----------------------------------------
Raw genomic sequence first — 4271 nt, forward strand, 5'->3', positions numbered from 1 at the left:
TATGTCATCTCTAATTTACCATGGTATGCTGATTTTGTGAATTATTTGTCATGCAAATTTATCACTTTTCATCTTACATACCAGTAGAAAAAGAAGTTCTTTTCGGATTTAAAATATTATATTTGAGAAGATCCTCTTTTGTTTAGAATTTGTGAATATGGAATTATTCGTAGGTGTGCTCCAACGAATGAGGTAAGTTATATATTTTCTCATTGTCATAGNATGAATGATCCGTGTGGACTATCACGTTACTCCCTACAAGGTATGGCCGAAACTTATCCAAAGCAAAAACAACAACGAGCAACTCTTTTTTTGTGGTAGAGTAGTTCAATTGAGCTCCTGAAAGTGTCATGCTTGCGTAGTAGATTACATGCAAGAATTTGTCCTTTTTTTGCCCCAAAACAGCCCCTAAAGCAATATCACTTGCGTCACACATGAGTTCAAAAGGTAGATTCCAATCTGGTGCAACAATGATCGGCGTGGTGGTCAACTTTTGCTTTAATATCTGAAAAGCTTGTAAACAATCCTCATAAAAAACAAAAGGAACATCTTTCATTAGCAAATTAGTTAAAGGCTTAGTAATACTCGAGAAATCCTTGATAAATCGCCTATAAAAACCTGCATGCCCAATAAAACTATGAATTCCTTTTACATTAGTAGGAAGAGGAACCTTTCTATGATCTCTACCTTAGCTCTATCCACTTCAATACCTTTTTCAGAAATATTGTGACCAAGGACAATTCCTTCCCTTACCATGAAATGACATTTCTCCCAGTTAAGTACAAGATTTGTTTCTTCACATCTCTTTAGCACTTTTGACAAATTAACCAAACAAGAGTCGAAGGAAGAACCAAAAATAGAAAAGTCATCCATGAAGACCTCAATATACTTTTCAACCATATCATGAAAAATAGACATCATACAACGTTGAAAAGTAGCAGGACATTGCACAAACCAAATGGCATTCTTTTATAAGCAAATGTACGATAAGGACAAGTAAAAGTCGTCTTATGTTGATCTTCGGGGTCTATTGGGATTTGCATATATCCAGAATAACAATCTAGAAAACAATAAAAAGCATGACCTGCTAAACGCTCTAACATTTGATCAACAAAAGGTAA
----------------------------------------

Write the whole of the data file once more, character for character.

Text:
Raw genomic sequence first — 4271 nt, forward strand, 5'->3', positions numbered from 1 at the left:
TATGTCATCTCTAATTTACCATGGTATGCTGATTTTGTGAATTATTTGTCATGCAAATTTATCACTTTTCATCTTACATACCAGTAGAAAAAGAAGTTCTTTTCGGATTTAAAATATTATATTTGAGAAGATCCTCTTTTGTTTAGAATTTGTGAATATGGAATTATTCGTAGGTGTGCTCCAACGAATGAGGTAAGTTATATATTTTCTCATTGTCATAGNATGAATGATCCGTGTGGACTATCACGTTACTCCCTACAAGGTATGGCCGAAACTTATCCAAAGCAAAAACAACAACGAGCAACTCTTTTTTTGTGGTAGAGTAGTTCAATTGAGCTCCTGAAAGTGTCATGCTTGCGTAGTAGATTACATGCAAGAATTTGTCCTTTTTTTGCCCCAAAACAGCCCCTAAAGCAATATCACTTGCGTCACACATGAGTTCAAAAGGTAGATTCCAATCTGGTGCAACAATGATCGGCGTGGTGGTCAACTTTTGCTTTAATATCTGAAAAGCTTGTAAACAATCCTCATAAAAAACAAAAGGAACATCTTTCATTAGCAAATTAGTTAAAGGCTTAGTAATACTCGAGAAATCCTTGATAAATCGCCTATAAAAACCTGCATGCCCAATAAAACTATGAATTCCTTTTACATTAGTAGGAAGAGGAACCTTTCTATGATCTCTACCTTAGCTCTATCCACTTCAATACCTTTTTCAGAAATATTGTGACCAAGGACAATTCCTTCCCTTACCATGAAATGACATTTCTCCCAGTTAAGTACAAGATTTGTTTCTTCACATCTCTTTAGCACTTTTGACAAATTAACCAAACAAGAGTCGAAGGAAGAACCAAAAATAGAAAAGTCATCCATGAAGACCTCAATATACTTTTCAACCATATCATGAAAAATAGACATCATACAACGTTGAAAAGTAGCAGGACATTGCACAAACCAAATGGCATTCTTTTATAAGCAAATGTACGATAAGGACAAGTAAAAGTCGTCTTATGTTGATCTTCGGGGTCTATTGGGATTTGCATATATCCAGAATAACAATCTAGAAAACAATAAAAAGCATGACCTGCTAAACGCTCTAACATTTGATCAACAAAAGGTAA